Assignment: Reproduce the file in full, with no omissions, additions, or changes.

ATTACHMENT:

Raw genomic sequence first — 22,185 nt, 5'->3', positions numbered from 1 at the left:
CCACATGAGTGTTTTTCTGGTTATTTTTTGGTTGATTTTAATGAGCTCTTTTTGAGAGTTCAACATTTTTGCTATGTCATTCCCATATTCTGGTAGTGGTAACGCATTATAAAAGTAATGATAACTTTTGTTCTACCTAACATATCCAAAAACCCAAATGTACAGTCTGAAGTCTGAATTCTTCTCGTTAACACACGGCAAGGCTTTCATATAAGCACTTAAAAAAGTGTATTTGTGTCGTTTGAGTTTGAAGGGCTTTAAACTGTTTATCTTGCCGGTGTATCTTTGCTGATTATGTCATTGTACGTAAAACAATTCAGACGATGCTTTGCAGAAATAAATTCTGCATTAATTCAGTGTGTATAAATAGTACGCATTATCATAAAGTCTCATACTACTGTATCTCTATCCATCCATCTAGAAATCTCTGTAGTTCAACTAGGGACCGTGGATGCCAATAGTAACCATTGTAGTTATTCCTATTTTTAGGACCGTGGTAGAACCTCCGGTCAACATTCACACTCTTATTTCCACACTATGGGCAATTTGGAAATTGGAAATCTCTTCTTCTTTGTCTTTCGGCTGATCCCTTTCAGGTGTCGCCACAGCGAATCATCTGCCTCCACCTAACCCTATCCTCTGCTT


Raw genomic sequence first — 22,185 nt, 5'->3', positions numbered from 1 at the left:
CCACATGAGTGTTTTTCTGGTTATTTTTTGGTTGATTTTAATGAGCTCTTTTTGAGAGTTCAACATTTTTGCTATGTCATTCCCATATTCTGGTAGTGGTAACGCATTATAAAAGTAATGATAACTTTTGTTCTACCTAACATATCCAAAAACCCAAATGTACAGTCTGAAGTCTGAATTCTTCTCGTTAACACACGGCAAGGCTTTCATATAAGCACTTAAAAAAGTGTATTTGTGTCGTTTGAGTTTGAAGGGCTTTAAACTGTTTATCTTGCCGGTGTATCTTTGCTGATTATGTCATTGTACGTAAAACAATTCAGACGATGCTTTGCAGAAATAAATTCTGCATTAATTCAGTGTGTATAAATAGTACGCATTATCATAAAGTCTCATACTACTGTATCTCTATCCATCCATCTAGAAATCTCTGTAGTTCAACTAGGGACCGTGGATGCCAATAGTAACCATTGTAGTTATTCCTATTTTTAGGACCGTGGTAGAACCTCCGGTCAACATTCACACTCTTATTTCCACACTATGGGCAATTTGGAAATTGGAAATCTCTTCTTCTTTGTCTTTCGGCTGATCCCTTTCAGGTGTCGCCACAGCGAATCATCTGCCTCCACCTAACCCTATCCTCTGCTT